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What Use of Force is Justified Under Gun Law?
If you have been charged with a gun offense because of using force, you may be wondering what use of force is justified under Michigan law? In Michigan, the legal standard for a justified use of force is generally expressed by the phrase that a person must honestly and reasonably believe that the use of force is necessary to prevent an imminent death, serious injury, or sexual assault. Outside of those circumstances, the use of force is not encouraged and can lead to being charged with a criminal offense. If you face charges based on allegations that you used force in a situation where it might not have been justifiable, consult a skilled gun lawyer that can begin to build your case.How to Gauge When Using Force is Legally Justified
This is exactly the kind of question a jury would answer at trial. If the jury finds that your use of force was not legally justified, then you will be convicted. To make this determination the jury will be carefully evaluating the facts of circumstances of your situation as made known to them through the witnesses and exhibits presented at your trial.
To help the jury understand how to evaluate the facts and apply the law to them, the jury will be instructed that when ascertaining what use of force is justified under Michigan gun law, it is important to consider the defendant's actions. At the time the defendant acted did they honestly and reasonably believe that they or another person were in danger of being killed, seriously hurt, or sexually assaulted.
Some other things the jury must decide in a use of force case is what the words “honest” and “reasonable” mean, was the danger in fact imminent and did the defendant increase the amount of force or have an opportunity to retreat? The answers to these questions are how the legal process decides guilt or justification. For all gun owners, these concepts are critical.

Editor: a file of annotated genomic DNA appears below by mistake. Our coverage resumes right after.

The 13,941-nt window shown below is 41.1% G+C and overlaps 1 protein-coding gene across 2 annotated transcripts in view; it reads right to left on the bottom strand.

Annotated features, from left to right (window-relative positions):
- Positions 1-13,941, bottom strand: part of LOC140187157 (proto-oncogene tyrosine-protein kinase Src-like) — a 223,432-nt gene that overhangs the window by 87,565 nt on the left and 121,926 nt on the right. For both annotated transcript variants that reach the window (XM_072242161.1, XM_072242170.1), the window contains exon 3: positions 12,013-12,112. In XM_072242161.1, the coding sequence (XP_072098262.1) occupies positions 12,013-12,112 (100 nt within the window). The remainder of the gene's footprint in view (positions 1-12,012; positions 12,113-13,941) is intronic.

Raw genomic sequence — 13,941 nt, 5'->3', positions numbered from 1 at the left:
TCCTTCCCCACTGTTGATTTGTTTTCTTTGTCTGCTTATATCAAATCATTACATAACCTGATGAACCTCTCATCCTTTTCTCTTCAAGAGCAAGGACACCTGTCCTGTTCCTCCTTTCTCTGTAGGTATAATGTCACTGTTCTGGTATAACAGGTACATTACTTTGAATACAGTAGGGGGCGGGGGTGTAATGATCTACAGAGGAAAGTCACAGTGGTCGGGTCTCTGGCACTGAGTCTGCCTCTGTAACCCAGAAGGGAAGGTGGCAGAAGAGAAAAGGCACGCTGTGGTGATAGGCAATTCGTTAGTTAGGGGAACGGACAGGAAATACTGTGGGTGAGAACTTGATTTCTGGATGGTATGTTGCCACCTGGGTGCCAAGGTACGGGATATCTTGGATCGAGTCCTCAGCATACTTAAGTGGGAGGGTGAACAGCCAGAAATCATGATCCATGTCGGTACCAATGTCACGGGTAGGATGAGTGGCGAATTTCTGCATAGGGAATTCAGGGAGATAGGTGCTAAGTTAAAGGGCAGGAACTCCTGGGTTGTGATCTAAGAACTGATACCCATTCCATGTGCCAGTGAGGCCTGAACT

Keep in mind, however, that judges, juries, and prosecutors are simply human beings and people can have vastly different ideas of how a reasonable person should act under any given circumstances. This is particularly true if asked to decide whether force or deadly force was immediately necessary or not.Interpreting Imminent Threats
When does someone have a reasonable belief that an injury is imminent? In Michigan, it may ultimately be a jury that is tasked with determining whether someone had a reasonable belief that death, serious injury, or sexual assault was imminent. Clearly, imminent attempts to convey a sense of urgency for the use of force but again, it usually falls back to the jury to decide if this standard was met in a particular case.Burden of Proof in Criminal Cases
The question of what use of force is justified under Michigan law becomes especially salient when it comes to the burden of proof. In criminal cases, the state attorneys or prosecutors have the burden of proof. This means that it is the state's responsibility to present enough evidence to prove the defendant committed a crime.
This burden of proof that the prosecutor bears is a standard called beyond a reasonable doubt. It is the highest level of proof used in the American justice system. The state's job at trial in attempting to prove the defendant's guilt includes eliminating any reasonable doubt that the defendant's conduct was justified.